If government were angels, only humans would be necessary: a look at the economic prospects of 2065.

Author:Domitrovic, Brian F.

To ask the historian what the economy will be like fifty years from now is to invite comparisons to fifty years ago. As I write in the summer of 2015, weeks before the half-century anniversary of the Watts riots in Los Angeles, fifty years ago was 1965--the very acme of American economic history. A friend of mine, Louis Woodhill, is an entrepreneur and a blogger. Holman Jenkins of the Wall Street Journal once wrote that the reaction to one of Woodhill's blogs questioning the General Motors bailout was "one of those kerfuffles that render the Web a net plus" (2012). Woodhill has told me that he realized that 1965 was the acme of American prosperity when he acquired a superlative Pontiac Bonneville convertible from that year. "Note the exuberant styling," Woodhill wrote to me recently, verbally pointing to a picture of the car, a broad, black beauty. "No other country ever produced anything like the American cars of 1965, and especially not for ordinary people. In 1965, a man with a decent blue-collar job could support a family at a middle-class level. He also had reason to be optimistic about the future."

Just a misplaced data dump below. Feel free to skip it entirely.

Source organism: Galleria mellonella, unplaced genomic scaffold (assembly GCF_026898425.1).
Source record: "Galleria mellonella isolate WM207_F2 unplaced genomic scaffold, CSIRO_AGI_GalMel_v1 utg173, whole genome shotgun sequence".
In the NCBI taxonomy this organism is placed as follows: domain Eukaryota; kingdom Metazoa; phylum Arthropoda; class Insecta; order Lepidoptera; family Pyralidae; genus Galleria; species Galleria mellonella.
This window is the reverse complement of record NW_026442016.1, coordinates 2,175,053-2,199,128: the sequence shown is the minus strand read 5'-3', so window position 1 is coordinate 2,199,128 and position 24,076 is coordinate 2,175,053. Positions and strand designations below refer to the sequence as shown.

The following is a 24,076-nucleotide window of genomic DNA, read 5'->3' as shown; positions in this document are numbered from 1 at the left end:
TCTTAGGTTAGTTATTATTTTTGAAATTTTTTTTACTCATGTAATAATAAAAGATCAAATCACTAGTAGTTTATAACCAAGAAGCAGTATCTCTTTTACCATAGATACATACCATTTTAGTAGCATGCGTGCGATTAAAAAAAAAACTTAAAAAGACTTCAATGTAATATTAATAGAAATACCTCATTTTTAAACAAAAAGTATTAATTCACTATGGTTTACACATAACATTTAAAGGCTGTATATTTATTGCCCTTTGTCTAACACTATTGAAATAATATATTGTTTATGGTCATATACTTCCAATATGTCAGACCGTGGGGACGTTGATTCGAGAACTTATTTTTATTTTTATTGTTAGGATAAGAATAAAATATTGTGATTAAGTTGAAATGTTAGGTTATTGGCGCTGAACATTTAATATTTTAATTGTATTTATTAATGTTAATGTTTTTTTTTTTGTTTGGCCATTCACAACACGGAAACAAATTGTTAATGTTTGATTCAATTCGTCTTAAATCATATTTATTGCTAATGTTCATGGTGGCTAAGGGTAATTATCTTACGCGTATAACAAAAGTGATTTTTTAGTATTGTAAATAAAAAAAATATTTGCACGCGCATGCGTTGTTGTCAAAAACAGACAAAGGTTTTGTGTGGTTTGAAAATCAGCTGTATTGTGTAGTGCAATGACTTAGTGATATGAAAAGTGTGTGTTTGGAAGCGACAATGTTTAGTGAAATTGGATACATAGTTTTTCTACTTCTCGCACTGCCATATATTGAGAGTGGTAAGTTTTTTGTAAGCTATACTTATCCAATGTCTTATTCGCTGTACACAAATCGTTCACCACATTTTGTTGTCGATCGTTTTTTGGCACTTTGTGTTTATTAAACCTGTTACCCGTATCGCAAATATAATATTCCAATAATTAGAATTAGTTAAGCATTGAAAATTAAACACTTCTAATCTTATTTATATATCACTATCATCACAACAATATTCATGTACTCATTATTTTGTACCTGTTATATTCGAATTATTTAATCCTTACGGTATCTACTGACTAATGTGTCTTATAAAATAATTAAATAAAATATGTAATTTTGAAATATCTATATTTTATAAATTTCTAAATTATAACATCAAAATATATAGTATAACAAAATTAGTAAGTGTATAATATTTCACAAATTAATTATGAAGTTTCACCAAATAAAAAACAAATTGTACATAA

The American with a job had reason to be optimistic about the future in 1965 because of the trend perceptible at that point. The thing about trends, however, is that you can never quite tell which one you are riding. Are you on an exponential curve or a wave? In small sections, but only in small sections, the two paths are identical. The slope of an exponential curve is exactly that of a wave as the wave climbs out of its trough, reaching toward its peak, but a peak (as well as the inflection toward the peak) is something that an exponential curve does not have. As it turned out, the year 1965--before the Watts riots began in August--was the last moment that the wavelike nature of the trend of American prosperity was consistent with an exponential curve. After that, the trend of economic growth and its dissemination slowed and then reversed course, with variation since then, such that 2015 does not extrapolate from 1965 on the basis of what one saw burgeoning all around the nation in 1965 and in the years immediately preceding it.

The raw, blunderbuss numbers give a rosy picture of 1965. Gross domestic product (GDP) was growing by 6 percent, expanding on the 5 percent growth of the previous three years. The unemployment rate (a lagging economic indicator) was a little less than 5 percent and set to dip to less than 4 percent the next year. The number of employed Americans (also a lagging indicator) was hallway through an increase of 13 million from 1961 to 1969. The inflation rate was 1.6 percent. The Dow industrials crossed 1,000 for the first time in January 1966, a level not exceeded in real terms until the 1990s. And federal government spending went down, not only in real but in nominal terms, from 1964 to 1965--the last time that...

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